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Around the World in Books

woman on a chair reading a book with a cat on lap

I got the idea from a newspaper article about a teenager reading at least one book from each country in the world. What a novel thought! Why hadn’t I thought of that? All my life, I’ve read about the adventures of various White kids and adults. 

We’re told how Enid Blyton books are quintessential childhood stories even though my childhood didn’t resemble it in any way. Even contemporary writers widely available in my adulthood were White.

I have written previously about my quest to diversify mine and my son’s bookshelves. Here, I talk about this in detail. I’ve also added my list here, so if anyone’s interested in expanding their reading list or even help me with recommendations. 

What I learned about what I read

When I started paying attention to who I read, I decided to make an Excel Sheet by region and country. I was pretty surprised by what I saw, although I shouldn’t have been. The UK and US columns overflowed, while the India column was relatively modest. Even within the UK and US columns, there were hardly any authors of colour.

There were barely any mentions in any other columns. It was an eye-opener for me. So, I set about diversifying my reading list.

How to Diversify your Bookshelf

Brimming with newfound enthusiasm and purpose, I made a list of countries in the world (254 in all). I filled in the books I had already read based on the author’s place of birth. 

I was a little conflicted about this. If a person moved from A to B at a young age, wouldn’t they be counted as an author from B since their experiences would be from B? On the other hand, wouldn’t their heritage and culture also play a big part in their writing? I decided to go with the more straightforward option of just considering the place of birth for my list.

Next, I did some research about what books from other countries are recommended. This was not as easy as I thought. The language barrier restricts me. I could only read books in English or the ones that have been translated into English. That cuts my list of good books significantly. Then comes the obstacle of actually getting hold of these books. My book count in the Oceanic Islands region is pathetically low because books from these places (even English ones) are challenging to find.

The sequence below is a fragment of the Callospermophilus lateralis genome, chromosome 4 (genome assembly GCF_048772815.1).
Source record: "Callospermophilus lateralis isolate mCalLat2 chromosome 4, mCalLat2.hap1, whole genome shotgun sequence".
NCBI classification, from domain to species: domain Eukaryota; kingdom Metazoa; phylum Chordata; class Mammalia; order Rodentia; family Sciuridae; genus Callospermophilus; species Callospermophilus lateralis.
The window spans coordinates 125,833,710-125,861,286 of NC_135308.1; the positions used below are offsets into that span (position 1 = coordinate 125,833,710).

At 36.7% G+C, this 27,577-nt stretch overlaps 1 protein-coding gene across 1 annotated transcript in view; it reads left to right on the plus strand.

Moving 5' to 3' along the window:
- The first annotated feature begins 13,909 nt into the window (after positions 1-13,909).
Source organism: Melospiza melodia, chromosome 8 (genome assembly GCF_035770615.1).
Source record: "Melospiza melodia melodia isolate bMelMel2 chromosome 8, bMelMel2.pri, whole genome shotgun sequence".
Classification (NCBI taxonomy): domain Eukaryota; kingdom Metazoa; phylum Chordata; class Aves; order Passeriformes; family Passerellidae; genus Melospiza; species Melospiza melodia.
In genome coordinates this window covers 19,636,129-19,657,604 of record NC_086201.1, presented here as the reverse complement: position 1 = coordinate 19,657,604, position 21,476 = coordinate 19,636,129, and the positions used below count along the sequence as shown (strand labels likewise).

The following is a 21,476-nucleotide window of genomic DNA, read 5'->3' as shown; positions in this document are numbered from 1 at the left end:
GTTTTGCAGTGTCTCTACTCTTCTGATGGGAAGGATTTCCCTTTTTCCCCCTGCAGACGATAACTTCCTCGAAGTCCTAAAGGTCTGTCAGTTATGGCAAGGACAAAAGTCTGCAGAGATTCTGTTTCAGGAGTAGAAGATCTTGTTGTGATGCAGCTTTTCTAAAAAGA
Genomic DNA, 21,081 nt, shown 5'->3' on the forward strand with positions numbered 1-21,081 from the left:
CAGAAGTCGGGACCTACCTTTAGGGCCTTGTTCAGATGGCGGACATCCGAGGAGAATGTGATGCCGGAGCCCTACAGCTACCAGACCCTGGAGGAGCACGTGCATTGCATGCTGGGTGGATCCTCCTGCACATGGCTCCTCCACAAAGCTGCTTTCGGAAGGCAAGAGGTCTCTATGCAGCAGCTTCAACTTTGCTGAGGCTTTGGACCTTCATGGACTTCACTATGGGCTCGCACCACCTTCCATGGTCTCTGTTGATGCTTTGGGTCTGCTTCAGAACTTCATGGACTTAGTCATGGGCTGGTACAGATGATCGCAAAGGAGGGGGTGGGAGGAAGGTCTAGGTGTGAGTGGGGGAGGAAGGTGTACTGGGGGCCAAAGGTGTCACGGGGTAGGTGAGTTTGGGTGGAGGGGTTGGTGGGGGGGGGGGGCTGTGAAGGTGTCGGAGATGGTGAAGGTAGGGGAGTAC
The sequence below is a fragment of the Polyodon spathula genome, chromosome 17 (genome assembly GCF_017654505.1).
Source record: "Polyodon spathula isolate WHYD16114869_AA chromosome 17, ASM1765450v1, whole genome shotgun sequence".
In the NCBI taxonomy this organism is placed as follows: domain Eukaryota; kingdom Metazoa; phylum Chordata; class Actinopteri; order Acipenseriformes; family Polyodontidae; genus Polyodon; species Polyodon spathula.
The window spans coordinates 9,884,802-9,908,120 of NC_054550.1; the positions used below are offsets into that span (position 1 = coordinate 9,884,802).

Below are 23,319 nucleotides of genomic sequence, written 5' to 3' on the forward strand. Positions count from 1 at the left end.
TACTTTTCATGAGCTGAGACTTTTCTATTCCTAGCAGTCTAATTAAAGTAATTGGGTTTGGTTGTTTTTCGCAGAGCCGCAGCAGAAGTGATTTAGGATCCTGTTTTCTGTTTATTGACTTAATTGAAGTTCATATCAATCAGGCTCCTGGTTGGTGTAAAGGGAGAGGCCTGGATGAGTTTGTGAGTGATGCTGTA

I have seen more authors of colour and from different countries being talked about in the media now, but that is a recent phenomenon. The only books you’d hear being reviewed or publicised were by established authors or a handful of new White authors. Even though writers of colour were getting published, they were getting paid significantly lesser than their White counterparts, and their books were not marketed with the same gusto. (Just How White Is the Book Industry?)

My Diverse Bookshelf

It has been about four years since I started my journey of reading books from around the world. I make it a point to read a few books from various countries. That doesn’t mean I’ve stopped reading popular authors, or White authors for that matter. I’m just more aware of what I’m reading. For example, I would pay more attention to books written by people sharing their own experiences rather than someone else (such as the infamous American Dirt or The Help).

Out of the 254 countries globally (including ​​Dependencies or other territories), I have read books originating from 55 of them. I’ve discovered some gems such as A Daughter of Isis by Nawal El Saadawi (Egypt), Transcendent Kingdom by Yaa Gyasi (Ghana), and The Mountains Sing by Dr Nguyễn Phan Quế Mai (Vietnam), to name a few.

I still haven’t gotten down to making this list more usable in terms of adding rating or genre. Hopefully, I’ll do that one day!

Do send in your recommendations to improve this list, or if you’ve read any book from this list, let me know how you liked it.

Books around the world

Note: Some links are part of an affiliate program, which means that if you click on a link and buy something, I might receive a percentage of the sale, at no extra cost to you. 


  1. Pingback: Reading Challenge: 2021 (Fiction) | Love, Life, & Beyond

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